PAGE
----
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Ancient Egypt

Face of Tutankhamun Reconstructed

Edited from BBC News, 10 May 2005

Scientists in 2005 carried out the first ever facial reconstructions of Egypt's most famous ancient king, Tutankhamun. Three teams of forensic artists - French, Egyptian, and American - built separate but similar models of the king's face using scans of his skull.

The French and Egyptians knew who they were recreating, but the Americans were not told where the skull came from. The models of the boy king, who died around 1324 BC, reveal a young man with plump cheeks and a round chin.

Childhood image

The models bear a striking resemblance to the mask which covered the mummified face of Pharaoh Tutankhamun when his remains were found by archaeologist Howard Carter in 1922, along with bearing a resemblance to other ancient portraits.

The shape of the face and skull were remarkably similar to a famous image of Tutankhamun as a child where he was shown as the sun god at dawn rising from a lotus blossom. Zahi Hawass, secretary-general of the Egypt's Supreme Council of Antiquities, was quite clear about this assertion.

Using high-resolution photos of the CT scans the US team correctly identified the skull as coming from a Caucasoid North African. A CT or 'Cat' scan involves the use of x-ray technology. The Egyptian team was able to work directly from the scans, which could distinguish different densities in soft tissue and bone.

The results of the three teams were identical or very similar in the basic shape of the face, the size, shape, and setting of the eyes, and the proportion of the skull.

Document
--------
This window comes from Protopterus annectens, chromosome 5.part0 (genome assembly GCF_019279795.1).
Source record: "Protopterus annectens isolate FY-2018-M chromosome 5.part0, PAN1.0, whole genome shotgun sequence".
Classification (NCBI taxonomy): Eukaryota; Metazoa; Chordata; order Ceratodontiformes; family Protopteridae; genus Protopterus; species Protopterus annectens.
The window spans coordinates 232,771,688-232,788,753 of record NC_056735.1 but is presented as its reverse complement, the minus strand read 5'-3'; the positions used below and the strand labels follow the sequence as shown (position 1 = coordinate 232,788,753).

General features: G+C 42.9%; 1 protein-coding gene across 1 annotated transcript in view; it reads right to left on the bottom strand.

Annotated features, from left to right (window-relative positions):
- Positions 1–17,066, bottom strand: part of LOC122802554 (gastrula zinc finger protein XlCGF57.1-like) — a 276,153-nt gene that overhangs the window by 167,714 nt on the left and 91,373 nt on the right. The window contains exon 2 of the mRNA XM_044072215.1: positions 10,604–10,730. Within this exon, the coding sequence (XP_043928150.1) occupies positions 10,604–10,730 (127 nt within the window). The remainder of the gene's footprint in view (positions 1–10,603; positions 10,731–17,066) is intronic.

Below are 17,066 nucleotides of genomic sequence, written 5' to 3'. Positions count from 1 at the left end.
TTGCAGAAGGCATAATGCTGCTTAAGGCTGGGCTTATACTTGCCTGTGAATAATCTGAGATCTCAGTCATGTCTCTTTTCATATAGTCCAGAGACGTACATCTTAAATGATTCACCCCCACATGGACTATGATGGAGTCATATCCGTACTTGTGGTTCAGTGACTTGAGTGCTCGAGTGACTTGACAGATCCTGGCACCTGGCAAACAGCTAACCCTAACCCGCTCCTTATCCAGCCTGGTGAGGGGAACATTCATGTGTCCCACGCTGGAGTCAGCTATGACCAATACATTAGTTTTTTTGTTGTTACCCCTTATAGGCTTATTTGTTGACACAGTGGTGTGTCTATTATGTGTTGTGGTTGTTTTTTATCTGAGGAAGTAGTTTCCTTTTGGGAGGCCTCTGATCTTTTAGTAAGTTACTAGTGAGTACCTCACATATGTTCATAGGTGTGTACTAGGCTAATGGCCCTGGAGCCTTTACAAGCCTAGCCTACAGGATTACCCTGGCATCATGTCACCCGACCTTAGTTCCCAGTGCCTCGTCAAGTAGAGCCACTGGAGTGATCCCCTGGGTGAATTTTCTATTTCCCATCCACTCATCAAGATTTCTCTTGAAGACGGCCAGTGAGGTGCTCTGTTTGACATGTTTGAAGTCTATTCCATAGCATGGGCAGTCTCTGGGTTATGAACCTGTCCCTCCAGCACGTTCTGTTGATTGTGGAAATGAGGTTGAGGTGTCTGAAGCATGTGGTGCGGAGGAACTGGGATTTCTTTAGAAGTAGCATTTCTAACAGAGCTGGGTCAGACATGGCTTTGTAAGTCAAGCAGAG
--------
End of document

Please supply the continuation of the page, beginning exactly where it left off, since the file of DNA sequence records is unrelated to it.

The primary differences were in the shape of the end of the nose and ears. The French and American versions had similar noses and chins, but the Egyptian team gave their reconstruction a stronger nose, according to the council.

Murder ruled out

The CT scans - the first ever carried out on an Egyptian mummy - took place in January 2005.

They suggested that the king was a slightly built, but healthy man of nineteen years of age when he died, but that he most likely died of complications from a broken leg, rather than being murdered as long suspected.

When the body was x-rayed in 1968, a shard of bone was found in his skull, prompting speculation that he was killed by a blow. Little is known about Tutankhamun's ten-year reign after he succeeded Akhenaten, who had abandoned Egypt's old gods in favour of monotheism.

Some historians had argued he was killed for attempting to bring back polytheism. Others believed he was assassinated by Ay, his second-in-command and the man who succeeded him. But Mr Hawass stated that he was confident that Tutankhamun was not murdered.

 

 

     
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